Remember 1994

Tyler Durden's picture

Big round numbers always encourage reflection.  Turning 40 or 50, for example, or making (or losing) a million dollars.  Or a billion.  And so it is with “Dow 14,000.”  ConvergEx's Nick Colas has three critical observations as we traverse this particular “Big round number.”  First, it is clear that equity prices (and volatility, for that matter) are much more a direct tool of central bank policy than in prior economic cycles.  Second, the rally off the bottom in March 2009 has left the investing world with very few money managers who can legitimately claim the title of “Smart money.” Lastly, you have to consider the way forward.  The roadmap from Dow 6600 (March 2009) to Dow 14,000 was – in retrospect – clearly marked by signs labeled “Follow the central bank yellow brick road.”  Good enough signage to get us here, clearly.  But, as Nick notes, fundamentals – corporate earnings, interest rates, and economic growth – those are the metrics which will have to guide us as central banks inevitably reduce their liquidity programs. As he considers the way forward for U.S. stocks, he reflects on Spring 1994 - U.S. stock investors thought they had it all figured out as they exited 1993, just as they do now...

Nick Colas, ConvergEx: Up and Away in My Beautiful Balloon

My newly-turned-85-year old mother recently informed me that she is “Having a bit of a middle age crisis.”  Since English is not her first language, I tried to tell her that this particular turn of phrase was usually reserved for people turning 40 or perhaps 50 years of age.  The typical symptoms are a desire to trade in the family car for a convertible.  In its more virulent form, that urge extends to trading in the first spouse for a newer, flashier model.  For my mom, it seemed to signal an uncertainty about whether to start knitting another scarf, or go all-out and begin working on a sweater.  I talked her off the ledge – we settled on a Rastaman-style knit cap.  Crisis averted, at least for now.  I just hope she doesn’t expect me to wear it.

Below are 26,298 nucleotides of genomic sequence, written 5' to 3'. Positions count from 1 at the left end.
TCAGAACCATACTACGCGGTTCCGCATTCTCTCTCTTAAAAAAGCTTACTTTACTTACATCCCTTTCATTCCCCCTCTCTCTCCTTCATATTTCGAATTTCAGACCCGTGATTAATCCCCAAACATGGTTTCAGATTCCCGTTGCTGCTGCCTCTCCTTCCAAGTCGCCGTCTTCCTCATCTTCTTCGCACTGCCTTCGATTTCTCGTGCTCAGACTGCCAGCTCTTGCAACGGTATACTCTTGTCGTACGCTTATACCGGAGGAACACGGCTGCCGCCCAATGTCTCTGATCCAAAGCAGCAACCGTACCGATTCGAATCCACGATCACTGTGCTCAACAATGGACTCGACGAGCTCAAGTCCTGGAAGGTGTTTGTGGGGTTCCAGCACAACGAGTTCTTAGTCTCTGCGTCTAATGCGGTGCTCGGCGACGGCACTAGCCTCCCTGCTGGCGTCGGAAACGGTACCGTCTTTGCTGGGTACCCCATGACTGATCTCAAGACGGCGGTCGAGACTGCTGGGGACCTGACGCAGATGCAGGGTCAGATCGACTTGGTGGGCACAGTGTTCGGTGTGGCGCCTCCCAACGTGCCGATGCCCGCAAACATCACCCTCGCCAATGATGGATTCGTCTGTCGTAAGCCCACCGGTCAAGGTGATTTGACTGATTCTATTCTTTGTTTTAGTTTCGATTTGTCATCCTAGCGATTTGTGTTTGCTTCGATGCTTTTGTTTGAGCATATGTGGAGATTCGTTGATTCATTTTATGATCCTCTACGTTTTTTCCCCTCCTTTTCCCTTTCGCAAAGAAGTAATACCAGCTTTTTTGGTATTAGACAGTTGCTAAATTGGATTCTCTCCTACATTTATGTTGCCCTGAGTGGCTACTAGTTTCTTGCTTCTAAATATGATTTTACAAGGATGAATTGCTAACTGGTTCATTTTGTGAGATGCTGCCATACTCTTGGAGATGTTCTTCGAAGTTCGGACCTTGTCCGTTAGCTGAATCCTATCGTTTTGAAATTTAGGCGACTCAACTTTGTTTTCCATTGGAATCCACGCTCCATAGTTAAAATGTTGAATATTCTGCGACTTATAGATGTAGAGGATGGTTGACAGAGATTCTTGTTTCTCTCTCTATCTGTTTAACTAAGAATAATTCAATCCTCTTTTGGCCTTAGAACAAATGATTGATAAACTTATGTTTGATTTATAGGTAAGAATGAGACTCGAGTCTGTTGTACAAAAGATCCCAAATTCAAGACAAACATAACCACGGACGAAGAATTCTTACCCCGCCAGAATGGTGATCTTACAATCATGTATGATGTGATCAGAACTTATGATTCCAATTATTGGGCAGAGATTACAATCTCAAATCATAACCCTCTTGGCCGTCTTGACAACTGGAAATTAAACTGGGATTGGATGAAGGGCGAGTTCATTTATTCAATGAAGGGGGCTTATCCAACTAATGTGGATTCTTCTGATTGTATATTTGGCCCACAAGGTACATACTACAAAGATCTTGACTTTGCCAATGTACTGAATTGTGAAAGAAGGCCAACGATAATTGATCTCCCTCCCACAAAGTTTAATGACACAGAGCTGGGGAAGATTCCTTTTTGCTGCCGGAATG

Still, the urge to use large round numbers as an excuse for some navel-staring is a common one; consider the attention around the 14,000 level for the Dow Jones Industrial Average.  Most institutional investors benchmark themselves against the S&P 500, which closed Friday at a distinctly non-large-round number of 1513.  Still, the Dow is the longest running measure of the performance for U.S. stocks.  Started in 1896 with 12 constituents and formed by adding stock prices together, it essentially the financial equivalent of an aging movie star who still makes headlines when they take an eighth husband or go into rehab for the umpteenth time.

So let’s use the Dow’s crossing of the Rubicon of the 14,000 level to consider both how we’ve gotten here and ponder the way forward.  Three topics fall readily to hand:

#1 – Equity prices are now much more a tool of central bank policy than in past economic cycles.  Consider the “Traditional” equity market storyboard that defined the start of every economic upturn over the last 30 years.  It begins with a slowdown in economic activity and the customary Federal Reserve response to lower interest rates.  This tends to jump-start bank lending in the mortgage and auto markets, since the Fed has effectively lowered the cost of money to the banking system.  Over time, homebuilders and auto assembly/parts plants add more workers, and the unemployment rate begins to decline.  While these sectors of the economy are relatively small, the incremental activity here sparks demand in other sectors.  This virtuous circle feeds on itself and the domestic economy begins a period of lasting expansion.


This cycle has followed that path, but at a much more sluggish rate as both the financial sector and consumers try to reduce their debt loads.  House prices have apparently bottomed, but excess supply of foreclosures means new construction is still distinctly sub-par.   Auto demand has finally returned to “Normal,” but that’s come a full six years after the downturn.  Previously cycles have been more like 4-5 years from trough to normal.


You don’t need to be tinfoil-hat conspiracy theorist to appreciate that the Federal Reserve’s liquidity measures – Quantitative Easing I, II, III and IV – have pushed capital into the equity market.  With interest rates still in the 2.0% neighborhood for 10 year Treasuries, thanks to the Fed’s bond purchases, where else would you expect capital to flow?  I am sure the Federal Open Market Committee understands this shift and welcomes the possibility that rising equity prices will spur some “Wealth effect” spending.


Less well appreciated is that the Fed’s policies also, intentionally or not, dampen volatility.  It seems no coincidence that Dow 14,000 and CBOE VIX 12.9 are very comfortable bedfellows.  The “Fear Index” could just as easily be called the “Confidence about the predictability of the future Index,” although it’s certainly not as catchy a moniker.  Equity market participants clearly understand now that the Fed is solidly on their side, even if it took a few years to receive that message.